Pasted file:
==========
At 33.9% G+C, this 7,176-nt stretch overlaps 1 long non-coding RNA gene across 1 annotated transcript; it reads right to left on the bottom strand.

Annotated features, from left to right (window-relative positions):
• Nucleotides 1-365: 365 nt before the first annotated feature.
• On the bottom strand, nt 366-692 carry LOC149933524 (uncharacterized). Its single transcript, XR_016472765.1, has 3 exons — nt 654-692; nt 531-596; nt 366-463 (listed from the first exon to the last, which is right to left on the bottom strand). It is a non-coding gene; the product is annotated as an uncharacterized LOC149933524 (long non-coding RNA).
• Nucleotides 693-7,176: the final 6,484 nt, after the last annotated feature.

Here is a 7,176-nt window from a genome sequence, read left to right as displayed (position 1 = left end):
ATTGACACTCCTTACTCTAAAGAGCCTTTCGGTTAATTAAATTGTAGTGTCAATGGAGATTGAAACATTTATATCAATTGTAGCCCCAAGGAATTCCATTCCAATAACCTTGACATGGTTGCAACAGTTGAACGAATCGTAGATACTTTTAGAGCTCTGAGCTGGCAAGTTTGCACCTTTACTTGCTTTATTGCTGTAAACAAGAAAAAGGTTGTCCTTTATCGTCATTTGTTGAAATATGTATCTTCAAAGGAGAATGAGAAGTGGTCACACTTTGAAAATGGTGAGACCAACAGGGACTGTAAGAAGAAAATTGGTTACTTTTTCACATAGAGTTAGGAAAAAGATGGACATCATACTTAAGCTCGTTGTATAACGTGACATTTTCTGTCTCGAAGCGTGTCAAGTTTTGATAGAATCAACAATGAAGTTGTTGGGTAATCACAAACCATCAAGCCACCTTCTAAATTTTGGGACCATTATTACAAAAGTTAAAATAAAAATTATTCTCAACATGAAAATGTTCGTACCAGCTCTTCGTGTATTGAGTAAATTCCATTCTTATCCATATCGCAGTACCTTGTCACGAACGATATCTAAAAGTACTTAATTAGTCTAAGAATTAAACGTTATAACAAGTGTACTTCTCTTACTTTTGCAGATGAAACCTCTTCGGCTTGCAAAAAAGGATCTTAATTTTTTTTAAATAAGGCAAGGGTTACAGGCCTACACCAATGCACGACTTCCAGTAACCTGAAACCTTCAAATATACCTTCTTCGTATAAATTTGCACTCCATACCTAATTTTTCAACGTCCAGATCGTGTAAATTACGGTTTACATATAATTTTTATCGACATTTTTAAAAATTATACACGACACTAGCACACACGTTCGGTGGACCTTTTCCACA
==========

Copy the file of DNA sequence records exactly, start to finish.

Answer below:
At 33.9% G+C, this 7,176-nt stretch overlaps 1 long non-coding RNA gene across 1 annotated transcript; it reads right to left on the bottom strand.

Annotated features, from left to right (window-relative positions):
• Nucleotides 1-365: 365 nt before the first annotated feature.
• On the bottom strand, nt 366-692 carry LOC149933524 (uncharacterized). Its single transcript, XR_016472765.1, has 3 exons — nt 654-692; nt 531-596; nt 366-463 (listed from the first exon to the last, which is right to left on the bottom strand). It is a non-coding gene; the product is annotated as an uncharacterized LOC149933524 (long non-coding RNA).
• Nucleotides 693-7,176: the final 6,484 nt, after the last annotated feature.

Here is a 7,176-nt window from a genome sequence, read left to right as displayed (position 1 = left end):
ATTGACACTCCTTACTCTAAAGAGCCTTTCGGTTAATTAAATTGTAGTGTCAATGGAGATTGAAACATTTATATCAATTGTAGCCCCAAGGAATTCCATTCCAATAACCTTGACATGGTTGCAACAGTTGAACGAATCGTAGATACTTTTAGAGCTCTGAGCTGGCAAGTTTGCACCTTTACTTGCTTTATTGCTGTAAACAAGAAAAAGGTTGTCCTTTATCGTCATTTGTTGAAATATGTATCTTCAAAGGAGAATGAGAAGTGGTCACACTTTGAAAATGGTGAGACCAACAGGGACTGTAAGAAGAAAATTGGTTACTTTTTCACATAGAGTTAGGAAAAAGATGGACATCATACTTAAGCTCGTTGTATAACGTGACATTTTCTGTCTCGAAGCGTGTCAAGTTTTGATAGAATCAACAATGAAGTTGTTGGGTAATCACAAACCATCAAGCCACCTTCTAAATTTTGGGACCATTATTACAAAAGTTAAAATAAAAATTATTCTCAACATGAAAATGTTCGTACCAGCTCTTCGTGTATTGAGTAAATTCCATTCTTATCCATATCGCAGTACCTTGTCACGAACGATATCTAAAAGTACTTAATTAGTCTAAGAATTAAACGTTATAACAAGTGTACTTCTCTTACTTTTGCAGATGAAACCTCTTCGGCTTGCAAAAAAGGATCTTAATTTTTTTTAAATAAGGCAAGGGTTACAGGCCTACACCAATGCACGACTTCCAGTAACCTGAAACCTTCAAATATACCTTCTTCGTATAAATTTGCACTCCATACCTAATTTTTCAACGTCCAGATCGTGTAAATTACGGTTTACATATAATTTTTATCGACATTTTTAAAAATTATACACGACACTAGCACACACGTTCGGTGGACCTTTTCCACA